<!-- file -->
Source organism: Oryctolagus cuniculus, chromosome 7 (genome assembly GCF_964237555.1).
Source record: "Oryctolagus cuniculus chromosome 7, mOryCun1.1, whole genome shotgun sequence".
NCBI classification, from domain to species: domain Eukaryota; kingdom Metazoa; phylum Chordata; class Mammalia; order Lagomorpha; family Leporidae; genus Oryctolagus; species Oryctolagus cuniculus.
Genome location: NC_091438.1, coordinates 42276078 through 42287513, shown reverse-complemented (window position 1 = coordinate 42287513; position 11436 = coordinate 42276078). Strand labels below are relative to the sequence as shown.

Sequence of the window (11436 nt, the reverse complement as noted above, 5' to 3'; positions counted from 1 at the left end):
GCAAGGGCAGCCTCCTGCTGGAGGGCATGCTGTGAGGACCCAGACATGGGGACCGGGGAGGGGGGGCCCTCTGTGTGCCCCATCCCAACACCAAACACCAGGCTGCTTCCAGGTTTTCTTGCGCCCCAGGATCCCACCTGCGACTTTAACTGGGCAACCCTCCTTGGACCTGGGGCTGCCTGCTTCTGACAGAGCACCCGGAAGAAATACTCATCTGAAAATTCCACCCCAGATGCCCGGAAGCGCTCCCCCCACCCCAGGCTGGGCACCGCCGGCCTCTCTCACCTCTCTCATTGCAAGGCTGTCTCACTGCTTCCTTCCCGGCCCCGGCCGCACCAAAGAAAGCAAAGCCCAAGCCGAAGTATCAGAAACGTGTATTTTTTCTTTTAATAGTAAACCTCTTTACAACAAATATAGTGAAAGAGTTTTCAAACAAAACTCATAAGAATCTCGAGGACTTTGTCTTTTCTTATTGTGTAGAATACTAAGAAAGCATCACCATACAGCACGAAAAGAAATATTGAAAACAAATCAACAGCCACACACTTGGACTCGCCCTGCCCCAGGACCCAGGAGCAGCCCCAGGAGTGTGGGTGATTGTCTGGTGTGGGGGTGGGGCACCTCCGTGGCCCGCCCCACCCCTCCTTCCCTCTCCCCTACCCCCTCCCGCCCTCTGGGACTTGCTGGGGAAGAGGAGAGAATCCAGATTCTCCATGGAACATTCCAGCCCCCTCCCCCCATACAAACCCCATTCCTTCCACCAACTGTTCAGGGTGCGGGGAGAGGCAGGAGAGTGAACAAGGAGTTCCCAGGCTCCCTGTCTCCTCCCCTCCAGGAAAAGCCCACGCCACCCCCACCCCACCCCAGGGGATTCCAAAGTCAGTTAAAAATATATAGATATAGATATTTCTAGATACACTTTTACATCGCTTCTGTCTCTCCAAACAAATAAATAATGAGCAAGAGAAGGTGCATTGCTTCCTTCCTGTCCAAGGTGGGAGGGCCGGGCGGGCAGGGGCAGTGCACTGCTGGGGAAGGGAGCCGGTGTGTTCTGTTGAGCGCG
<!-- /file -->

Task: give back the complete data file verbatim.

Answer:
Source organism: Oryctolagus cuniculus, chromosome 7 (genome assembly GCF_964237555.1).
Source record: "Oryctolagus cuniculus chromosome 7, mOryCun1.1, whole genome shotgun sequence".
NCBI classification, from domain to species: domain Eukaryota; kingdom Metazoa; phylum Chordata; class Mammalia; order Lagomorpha; family Leporidae; genus Oryctolagus; species Oryctolagus cuniculus.
Genome location: NC_091438.1, coordinates 42276078 through 42287513, shown reverse-complemented (window position 1 = coordinate 42287513; position 11436 = coordinate 42276078). Strand labels below are relative to the sequence as shown.

Sequence of the window (11436 nt, the reverse complement as noted above, 5' to 3'; positions counted from 1 at the left end):
GCAAGGGCAGCCTCCTGCTGGAGGGCATGCTGTGAGGACCCAGACATGGGGACCGGGGAGGGGGGGCCCTCTGTGTGCCCCATCCCAACACCAAACACCAGGCTGCTTCCAGGTTTTCTTGCGCCCCAGGATCCCACCTGCGACTTTAACTGGGCAACCCTCCTTGGACCTGGGGCTGCCTGCTTCTGACAGAGCACCCGGAAGAAATACTCATCTGAAAATTCCACCCCAGATGCCCGGAAGCGCTCCCCCCACCCCAGGCTGGGCACCGCCGGCCTCTCTCACCTCTCTCATTGCAAGGCTGTCTCACTGCTTCCTTCCCGGCCCCGGCCGCACCAAAGAAAGCAAAGCCCAAGCCGAAGTATCAGAAACGTGTATTTTTTCTTTTAATAGTAAACCTCTTTACAACAAATATAGTGAAAGAGTTTTCAAACAAAACTCATAAGAATCTCGAGGACTTTGTCTTTTCTTATTGTGTAGAATACTAAGAAAGCATCACCATACAGCACGAAAAGAAATATTGAAAACAAATCAACAGCCACACACTTGGACTCGCCCTGCCCCAGGACCCAGGAGCAGCCCCAGGAGTGTGGGTGATTGTCTGGTGTGGGGGTGGGGCACCTCCGTGGCCCGCCCCACCCCTCCTTCCCTCTCCCCTACCCCCTCCCGCCCTCTGGGACTTGCTGGGGAAGAGGAGAGAATCCAGATTCTCCATGGAACATTCCAGCCCCCTCCCCCCATACAAACCCCATTCCTTCCACCAACTGTTCAGGGTGCGGGGAGAGGCAGGAGAGTGAACAAGGAGTTCCCAGGCTCCCTGTCTCCTCCCCTCCAGGAAAAGCCCACGCCACCCCCACCCCACCCCAGGGGATTCCAAAGTCAGTTAAAAATATATAGATATAGATATTTCTAGATACACTTTTACATCGCTTCTGTCTCTCCAAACAAATAAATAATGAGCAAGAGAAGGTGCATTGCTTCCTTCCTGTCCAAGGTGGGAGGGCCGGGCGGGCAGGGGCAGTGCACTGCTGGGGAAGGGAGCCGGTGTGTTCTGTTGAGCGCG